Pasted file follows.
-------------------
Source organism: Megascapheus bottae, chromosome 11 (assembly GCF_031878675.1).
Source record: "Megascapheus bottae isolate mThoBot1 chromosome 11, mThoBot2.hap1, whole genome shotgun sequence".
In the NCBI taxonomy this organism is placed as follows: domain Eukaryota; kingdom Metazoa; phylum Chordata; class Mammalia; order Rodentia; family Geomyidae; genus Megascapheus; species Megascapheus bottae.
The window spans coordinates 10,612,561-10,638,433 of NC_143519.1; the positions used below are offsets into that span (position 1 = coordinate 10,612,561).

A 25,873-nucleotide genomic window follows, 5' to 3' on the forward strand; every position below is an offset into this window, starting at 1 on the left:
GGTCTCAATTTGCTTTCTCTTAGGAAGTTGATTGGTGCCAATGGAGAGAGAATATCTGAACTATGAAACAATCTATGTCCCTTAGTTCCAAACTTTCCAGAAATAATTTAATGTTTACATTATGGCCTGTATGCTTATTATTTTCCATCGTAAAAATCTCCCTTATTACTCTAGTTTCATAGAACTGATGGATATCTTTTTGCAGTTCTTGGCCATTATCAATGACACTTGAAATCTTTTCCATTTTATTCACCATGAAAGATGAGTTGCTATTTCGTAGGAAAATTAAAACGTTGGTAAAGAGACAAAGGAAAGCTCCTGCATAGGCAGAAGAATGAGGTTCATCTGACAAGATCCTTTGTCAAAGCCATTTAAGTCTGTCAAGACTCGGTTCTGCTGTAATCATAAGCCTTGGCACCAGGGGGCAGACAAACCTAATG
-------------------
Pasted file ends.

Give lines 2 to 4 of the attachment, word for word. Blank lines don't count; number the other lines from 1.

Source record: "Megascapheus bottae isolate mThoBot1 chromosome 11, mThoBot2.hap1, whole genome shotgun sequence".
In the NCBI taxonomy this organism is placed as follows: domain Eukaryota; kingdom Metazoa; phylum Chordata; class Mammalia; order Rodentia; family Geomyidae; genus Megascapheus; species Megascapheus bottae.
The window spans coordinates 10,612,561-10,638,433 of NC_143519.1; the positions used below are offsets into that span (position 1 = coordinate 10,612,561).